Luxembourg's housing market surging
Last Updated: May 09, 2013
On a quarterly basis, house sales prices rose by 2.4% (2.02% inflation-adjusted) during the fourth quarter of 2013.
On the other hand, figures from Statec Luxembourg showed lower increases. In 2013, the acquisition prices for apartments rose by 2.26% (0.94% inflation-adjusted) from a year earlier, to an average of €4,625 per square meter (sq. m.).
By property type:
- The average acquisition price for existing apartments increased by 2.6% y-o-y to €4,230 per sq. m. in 2013
- The average acquisition price for new apartments rose by 7.4% to €5,408 per sq. m. in 2013 from a year earlier
By region, the Center has the most expensive housing, with an average apartment price of €435,598 in 2013, followed by the West (€392,777), and the East (€337,736).
Residential construction activity is also rising. The total number of permits for one dwelling residential buildings increased by 7.4% y-o-y in 2013, to 1,357 buildings, in sharp contrast with the annual decline of 9.3% in 2012, according to Statec Luxembourg.
However, it is not all good news. Property transactions dropped slightly by 2% to 3,869 units in 2013 from a year earlier, according to Statec Luxembourg.
The housing market is projected to remain robust in 2014. In 2013, the economy grew by 1.96%. The country’s real GDP growth rate is expected to be 2.1% this year and at 1.9% in 2015, according to the IMF.
Luxembourg yields range from 3.40% to 3.86%
It will come as no surprise that residential property in Luxembourg is quite expensive. This is an upscale city, and one pays upscale prices for property. One can expect to pay as much as €6,600 per square metre (sq. m.) for an apartment in the best areas of Luxembourg: Belair, City Centre, Kirchberg, and Limpertsberg.
Yields are low. This is not a city where you can expect to make good money by owning and renting out property. This is nice for the many visiting expatriates, who can rent properties at quite reasonable rents - €1,400 per month for a 75 sq. m, apartment, €3,300 for a 175 sq. m. apartment.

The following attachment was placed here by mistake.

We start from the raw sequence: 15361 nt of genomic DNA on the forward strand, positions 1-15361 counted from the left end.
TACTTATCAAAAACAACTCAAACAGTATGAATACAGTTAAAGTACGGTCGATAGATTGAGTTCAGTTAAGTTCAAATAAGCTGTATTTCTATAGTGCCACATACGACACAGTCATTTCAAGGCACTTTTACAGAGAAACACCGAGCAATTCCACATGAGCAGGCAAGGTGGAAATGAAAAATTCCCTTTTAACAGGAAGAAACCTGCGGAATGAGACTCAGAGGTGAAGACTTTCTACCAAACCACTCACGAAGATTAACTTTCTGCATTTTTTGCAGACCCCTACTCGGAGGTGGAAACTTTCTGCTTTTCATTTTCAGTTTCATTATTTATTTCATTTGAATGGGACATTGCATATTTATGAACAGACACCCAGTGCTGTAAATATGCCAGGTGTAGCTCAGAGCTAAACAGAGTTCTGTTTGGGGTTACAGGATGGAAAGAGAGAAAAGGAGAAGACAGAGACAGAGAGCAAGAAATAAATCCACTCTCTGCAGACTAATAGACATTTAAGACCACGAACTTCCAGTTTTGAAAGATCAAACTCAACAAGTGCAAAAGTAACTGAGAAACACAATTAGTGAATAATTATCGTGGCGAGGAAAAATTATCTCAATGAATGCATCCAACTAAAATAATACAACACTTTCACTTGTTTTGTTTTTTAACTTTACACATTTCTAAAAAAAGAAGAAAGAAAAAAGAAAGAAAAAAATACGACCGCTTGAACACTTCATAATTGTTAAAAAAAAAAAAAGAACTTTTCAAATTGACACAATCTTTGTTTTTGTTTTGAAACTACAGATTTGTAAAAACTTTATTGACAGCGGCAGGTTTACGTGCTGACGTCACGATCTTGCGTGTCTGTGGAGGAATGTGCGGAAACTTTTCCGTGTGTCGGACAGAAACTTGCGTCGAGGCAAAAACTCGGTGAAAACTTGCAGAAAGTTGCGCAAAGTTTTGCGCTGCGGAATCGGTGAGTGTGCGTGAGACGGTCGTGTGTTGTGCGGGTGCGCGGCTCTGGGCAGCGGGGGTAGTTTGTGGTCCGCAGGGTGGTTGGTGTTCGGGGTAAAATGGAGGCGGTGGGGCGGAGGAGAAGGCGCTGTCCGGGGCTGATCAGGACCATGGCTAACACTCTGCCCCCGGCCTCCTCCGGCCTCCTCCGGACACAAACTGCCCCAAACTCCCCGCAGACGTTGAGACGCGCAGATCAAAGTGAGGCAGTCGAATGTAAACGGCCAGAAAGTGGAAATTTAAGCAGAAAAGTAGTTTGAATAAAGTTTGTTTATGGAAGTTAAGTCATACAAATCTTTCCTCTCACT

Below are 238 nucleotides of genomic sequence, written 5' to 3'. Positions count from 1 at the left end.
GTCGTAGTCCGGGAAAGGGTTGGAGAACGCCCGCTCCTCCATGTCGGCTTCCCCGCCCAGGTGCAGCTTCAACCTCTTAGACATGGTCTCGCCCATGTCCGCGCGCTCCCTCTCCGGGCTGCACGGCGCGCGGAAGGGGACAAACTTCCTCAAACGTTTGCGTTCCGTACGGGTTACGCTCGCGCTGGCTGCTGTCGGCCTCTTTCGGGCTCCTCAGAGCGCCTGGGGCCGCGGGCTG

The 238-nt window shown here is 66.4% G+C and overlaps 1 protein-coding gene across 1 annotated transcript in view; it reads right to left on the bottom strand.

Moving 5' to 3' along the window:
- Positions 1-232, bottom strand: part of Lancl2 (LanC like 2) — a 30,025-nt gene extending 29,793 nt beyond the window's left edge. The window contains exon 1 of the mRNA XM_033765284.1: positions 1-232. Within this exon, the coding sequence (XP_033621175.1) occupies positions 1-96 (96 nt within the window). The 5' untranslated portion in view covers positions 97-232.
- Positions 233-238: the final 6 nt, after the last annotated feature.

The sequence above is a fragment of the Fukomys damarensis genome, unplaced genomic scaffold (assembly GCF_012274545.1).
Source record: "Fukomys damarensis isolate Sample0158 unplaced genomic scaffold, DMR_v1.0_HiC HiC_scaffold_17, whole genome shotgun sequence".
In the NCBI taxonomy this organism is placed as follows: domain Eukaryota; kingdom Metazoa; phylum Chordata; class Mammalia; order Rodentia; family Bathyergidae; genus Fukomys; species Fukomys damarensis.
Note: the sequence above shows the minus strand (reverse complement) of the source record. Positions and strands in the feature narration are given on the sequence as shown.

Rental yields, at between 3.86% for smaller sized apartments, and 3.40% for lager apartments are rather low - as one would expect in a high-end city.
High taxes despite tax-haven reputation
Rental Income: Rental income is taxed at progressive income tax rates ranging from 8% for net annual income exceeding €11,265, to 40% on income above €100,000.
Capital Gains: If the property is held for more than two years, capital gains tax rates are reduced to a maximum of 19.475%.
Inheritance: Inheritance is subject to death duties if the property is obtained from a nonresident. Tax rates vary depending on the relationship between the deceased and the heir, from 2% to 15%.
Inheritance is subject to succession duties if the property is obtained from a resident.
Residents: Residents of Luxembourg are taxed on their worldwide income at progressive rates, from 8% to 40%.
Buying costs are moderate in Luxembourg
Total roundtrip transaction cost, i.e., the cost of buying and selling, is between 12.21% and 16.41%, inclusive of registration fees (6% to10.2%) and estate agent's commission (3% plus 17% VAT).
Luxembourg has strong tenant protection laws
Luxemourg's rental market is strongly pro-tenant.
Rent: Rent control limits the amount of returns a landlord can receive. Rent can only be increased every three years.
Tenant Security: If evicted, the tenant is usually awarded generous compensation and more than sufficient time to look for an alternative dwelling.
Luxembourg: modest economic growth; rising unemploymentLuxembourg has one of the highest, if not the highest, GDP per capita in the world, at US$110,424 in 2013, according to the International Monetary Fund (IMF). But from average GDP growth of 5.2% from 1999 to 2007, the Grand Duchy entered recession in the last quarter of 2008, with GDP falling by 3.6% q-o-q, mainly due to the global financial and economic crisis. The economic downturn continued in 2009, with GDP contracting by 5.6%.
In 2010, Luxembourg emerged from recession with economic growth of 3.1%, and a further 1.9% economic growth in 2011. However in 2012, the economy contracted by 0.18%, amidst the eurozone debt crisis. In 2013, the economy grew by 1.96%.
Luxembourg’s economy is expected to expand by 2.1% this year and by another 1.9% in 2015, according to the IMF.
Core inflation slowed to 1.5% in March. In 2013, consumer prices rose by 1.7%, after 2.9% in 2012, and 3.7% in 2011. Inflation is expected to be 1% this year, according to Statec Luxembourg.
Unemployment stood at 7.1% in March 2014, up from 6.8% in 2013, 6.1% in 2012, and 5.6% in 2011.
The Grand Duchy of Luxembourg is known as the “Green Heart of Europe”. Covered with large woods, it has a beautiful landscape. About the size of Paris Metropolitan Area, it is completely surrounded by Belgium, Germany and France.
Notwithstanding its small size, Luxembourg has played a key role in the formation of numerous organizations - the European Union, NATO, OECD, the United Nations, Benelux, and the Western European Union. The Grand Duchy joined the euro currency area in 1999. In January 2014, there were about 550,000 inhabitants in the country, according to Statec Luxembourg..
Luxembourg is the seat of EUROSTAT, European Court of Justice, European Court of Auditors, the European Investment Bank and other vital EU organs.